Those of you who attended her presentation last year on Mexico’s Cristero Revolution already know Councilmember Schnopp to be an entertaining speaker, expert researcher, and gifted historian. In addition to her wealth of expertise and experience, you can’t help but notice her deep commitment to the citizens of Port Hueneme. All you have to do is look back at her fruitful meetings with State officials to ensure the protection of the Hueneme Beach shoreline when federal funding proved inadequate; her ongoing efforts to promote local business with the Economic Development Collaborative of Ventura County (EDC-VC) and the Ventura County Economic Development Association (VCEDA); or her successful lobbying for Naval Base Ventura County with the BRAC (Base Realignment and Closure) Taskforce.
Back to School Tips From the Sheriff’s Office
It’s that time of year; the first day of school is August 24, 2016. The Ventura County Sheriff’s Office would like to remind motorists, students and parents to practice basic traffic safety skills when traveling to school. The start of the new school year brings traffic congestion around the schools as well as a rise in pedestrian traffic. We suggest car-pooling or using an alternate drop off and pick up site away from the schools. This will help relieve traffic delays. The following tips are provided to ensure the safety of the students and serve as a reminder to be vigilant while traveling in a school zone. Parents, please discuss traffic safety with your children whether they are walking, riding a bicycle or being driven to school.
- When crossing the street, continue to scan both directions for approaching cars.
- Pay attention to all traffic signals and crossing guards.
- Use marked crosswalks and cross at controlled intersections when possible.
- Wear reflective clothing or bright colors so drivers can see you.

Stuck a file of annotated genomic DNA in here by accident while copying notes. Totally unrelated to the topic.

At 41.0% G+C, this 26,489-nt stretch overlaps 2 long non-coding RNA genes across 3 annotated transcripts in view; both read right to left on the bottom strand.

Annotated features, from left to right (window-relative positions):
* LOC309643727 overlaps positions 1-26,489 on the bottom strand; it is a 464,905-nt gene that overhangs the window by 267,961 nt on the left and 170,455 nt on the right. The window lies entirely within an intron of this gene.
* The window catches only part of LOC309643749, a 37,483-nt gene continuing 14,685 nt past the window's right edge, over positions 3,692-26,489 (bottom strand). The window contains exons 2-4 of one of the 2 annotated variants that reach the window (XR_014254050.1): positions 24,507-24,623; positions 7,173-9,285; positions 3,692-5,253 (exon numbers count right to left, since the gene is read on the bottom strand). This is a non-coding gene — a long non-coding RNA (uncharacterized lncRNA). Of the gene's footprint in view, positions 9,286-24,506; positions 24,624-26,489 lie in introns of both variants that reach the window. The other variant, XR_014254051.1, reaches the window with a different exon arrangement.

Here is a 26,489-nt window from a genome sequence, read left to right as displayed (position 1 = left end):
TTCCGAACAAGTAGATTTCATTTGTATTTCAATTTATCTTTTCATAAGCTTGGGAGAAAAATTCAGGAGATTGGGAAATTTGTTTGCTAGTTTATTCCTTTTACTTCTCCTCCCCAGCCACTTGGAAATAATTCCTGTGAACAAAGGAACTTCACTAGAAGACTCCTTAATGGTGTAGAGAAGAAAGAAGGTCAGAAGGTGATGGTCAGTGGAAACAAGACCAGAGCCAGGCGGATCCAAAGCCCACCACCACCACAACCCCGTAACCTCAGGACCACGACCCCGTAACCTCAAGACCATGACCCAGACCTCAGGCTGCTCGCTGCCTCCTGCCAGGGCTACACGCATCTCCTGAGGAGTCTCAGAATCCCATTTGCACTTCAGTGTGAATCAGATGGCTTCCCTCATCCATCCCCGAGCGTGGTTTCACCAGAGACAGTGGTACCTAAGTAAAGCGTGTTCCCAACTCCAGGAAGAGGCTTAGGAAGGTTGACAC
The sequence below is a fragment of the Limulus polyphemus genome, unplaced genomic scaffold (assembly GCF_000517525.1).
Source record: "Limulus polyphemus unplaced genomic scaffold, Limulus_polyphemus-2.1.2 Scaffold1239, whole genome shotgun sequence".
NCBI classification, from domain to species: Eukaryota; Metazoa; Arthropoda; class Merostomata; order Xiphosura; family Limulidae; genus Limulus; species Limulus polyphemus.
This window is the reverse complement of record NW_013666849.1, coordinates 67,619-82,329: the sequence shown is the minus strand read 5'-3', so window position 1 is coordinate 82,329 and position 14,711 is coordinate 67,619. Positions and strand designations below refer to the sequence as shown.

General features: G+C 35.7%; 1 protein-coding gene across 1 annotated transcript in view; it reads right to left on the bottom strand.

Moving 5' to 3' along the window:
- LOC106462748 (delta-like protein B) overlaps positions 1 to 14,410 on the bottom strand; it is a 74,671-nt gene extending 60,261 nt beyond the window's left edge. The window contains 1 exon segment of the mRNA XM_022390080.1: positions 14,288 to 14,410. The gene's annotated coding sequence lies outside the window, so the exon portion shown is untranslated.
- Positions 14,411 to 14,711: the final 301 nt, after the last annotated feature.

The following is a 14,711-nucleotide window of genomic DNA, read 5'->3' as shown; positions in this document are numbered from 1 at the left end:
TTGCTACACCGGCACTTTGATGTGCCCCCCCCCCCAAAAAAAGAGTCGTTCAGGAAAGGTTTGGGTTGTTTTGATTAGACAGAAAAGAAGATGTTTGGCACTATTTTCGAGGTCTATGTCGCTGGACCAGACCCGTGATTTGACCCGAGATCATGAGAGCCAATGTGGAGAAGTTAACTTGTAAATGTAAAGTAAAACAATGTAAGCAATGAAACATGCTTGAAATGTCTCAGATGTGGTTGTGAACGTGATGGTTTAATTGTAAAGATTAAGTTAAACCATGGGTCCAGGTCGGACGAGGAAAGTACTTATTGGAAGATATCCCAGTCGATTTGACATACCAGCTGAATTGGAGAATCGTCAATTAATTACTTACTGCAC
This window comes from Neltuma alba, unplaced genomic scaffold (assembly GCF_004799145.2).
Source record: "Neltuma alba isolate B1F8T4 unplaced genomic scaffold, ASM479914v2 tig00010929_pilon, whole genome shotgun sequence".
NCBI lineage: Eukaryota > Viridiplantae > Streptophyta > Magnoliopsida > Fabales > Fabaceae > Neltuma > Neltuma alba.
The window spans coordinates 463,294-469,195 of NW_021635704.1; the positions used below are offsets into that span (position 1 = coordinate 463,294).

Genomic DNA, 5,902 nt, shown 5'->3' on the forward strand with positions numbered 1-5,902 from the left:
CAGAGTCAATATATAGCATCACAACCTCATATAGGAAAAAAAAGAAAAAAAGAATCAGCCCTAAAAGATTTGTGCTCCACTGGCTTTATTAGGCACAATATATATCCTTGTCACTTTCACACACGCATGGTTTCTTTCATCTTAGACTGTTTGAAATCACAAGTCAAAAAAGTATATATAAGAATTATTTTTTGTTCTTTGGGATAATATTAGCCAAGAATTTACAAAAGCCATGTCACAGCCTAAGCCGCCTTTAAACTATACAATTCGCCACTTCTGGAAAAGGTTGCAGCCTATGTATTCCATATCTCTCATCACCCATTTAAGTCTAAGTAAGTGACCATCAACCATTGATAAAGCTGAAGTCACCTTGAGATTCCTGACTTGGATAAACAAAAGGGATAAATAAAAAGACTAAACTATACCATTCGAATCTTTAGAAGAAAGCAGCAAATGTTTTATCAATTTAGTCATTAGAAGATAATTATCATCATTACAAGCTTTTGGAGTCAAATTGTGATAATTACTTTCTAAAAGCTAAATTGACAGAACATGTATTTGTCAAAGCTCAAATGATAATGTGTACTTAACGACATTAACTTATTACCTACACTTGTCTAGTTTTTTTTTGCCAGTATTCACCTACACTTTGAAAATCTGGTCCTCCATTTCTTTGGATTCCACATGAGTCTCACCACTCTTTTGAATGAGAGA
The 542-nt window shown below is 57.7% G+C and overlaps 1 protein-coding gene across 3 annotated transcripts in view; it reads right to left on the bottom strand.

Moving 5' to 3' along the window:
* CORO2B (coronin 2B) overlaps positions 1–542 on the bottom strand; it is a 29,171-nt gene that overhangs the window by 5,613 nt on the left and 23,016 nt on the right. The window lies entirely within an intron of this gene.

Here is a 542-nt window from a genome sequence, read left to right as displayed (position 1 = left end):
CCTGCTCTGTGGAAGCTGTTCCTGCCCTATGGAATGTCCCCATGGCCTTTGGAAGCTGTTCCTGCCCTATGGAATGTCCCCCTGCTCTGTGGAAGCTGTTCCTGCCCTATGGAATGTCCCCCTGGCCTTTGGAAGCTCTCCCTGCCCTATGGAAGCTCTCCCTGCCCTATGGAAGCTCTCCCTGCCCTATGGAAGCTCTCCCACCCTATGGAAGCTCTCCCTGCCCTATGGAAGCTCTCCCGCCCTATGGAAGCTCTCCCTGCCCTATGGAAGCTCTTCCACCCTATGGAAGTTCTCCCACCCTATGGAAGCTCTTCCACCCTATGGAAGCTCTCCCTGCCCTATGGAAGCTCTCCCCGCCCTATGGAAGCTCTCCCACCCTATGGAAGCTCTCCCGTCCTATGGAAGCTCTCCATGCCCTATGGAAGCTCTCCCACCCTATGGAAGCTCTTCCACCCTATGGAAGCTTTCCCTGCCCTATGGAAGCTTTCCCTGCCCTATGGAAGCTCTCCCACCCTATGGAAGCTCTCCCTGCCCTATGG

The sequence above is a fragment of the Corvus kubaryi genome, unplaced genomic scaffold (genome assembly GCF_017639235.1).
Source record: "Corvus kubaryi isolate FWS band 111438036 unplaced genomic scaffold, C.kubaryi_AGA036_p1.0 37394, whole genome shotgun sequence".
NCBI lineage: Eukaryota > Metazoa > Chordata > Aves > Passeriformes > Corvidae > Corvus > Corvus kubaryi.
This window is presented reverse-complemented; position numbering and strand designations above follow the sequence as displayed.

- Plan a safe walking route to and from the school or bus stop.
- When waiting for the school bus, stay out of the street and avoid horseplay.
- If riding a bike, ALWAYS wear a helmet. They are required on all bicycle riders under the age of 18. It’s the law.
- Ride on the right side, in the same direction as traffic.
- Walk your bike when crossing the street.
- Know bicycle laws.
- Be watchful around schools and bus stops for children in the street. Do not double park.
- Pay attention to crossing guards.
- Watch your speed in school and residential zones (25MPH). Leave early and give yourselves ample time to arrive at your destination.
- Reduce any distractions inside your car so you can concentrate on the road.
- Do not text or use your cell phone while driving.
- Enter and exit driveways slowly and carefully, be observant in all directions.
- Impeding the flow of traffic to wait to enter a school parking lot could result in a citation.
- Do not allow your child to exit the vehicle into traffic lanes; safely drop them off at curbside.
Copyright 2016 The Hueneme Pilot All rights reserved.
Our mailing address is:
516 Island View Circle
Port Hueneme, California 93041
J. Sharkey, Editor and Publisher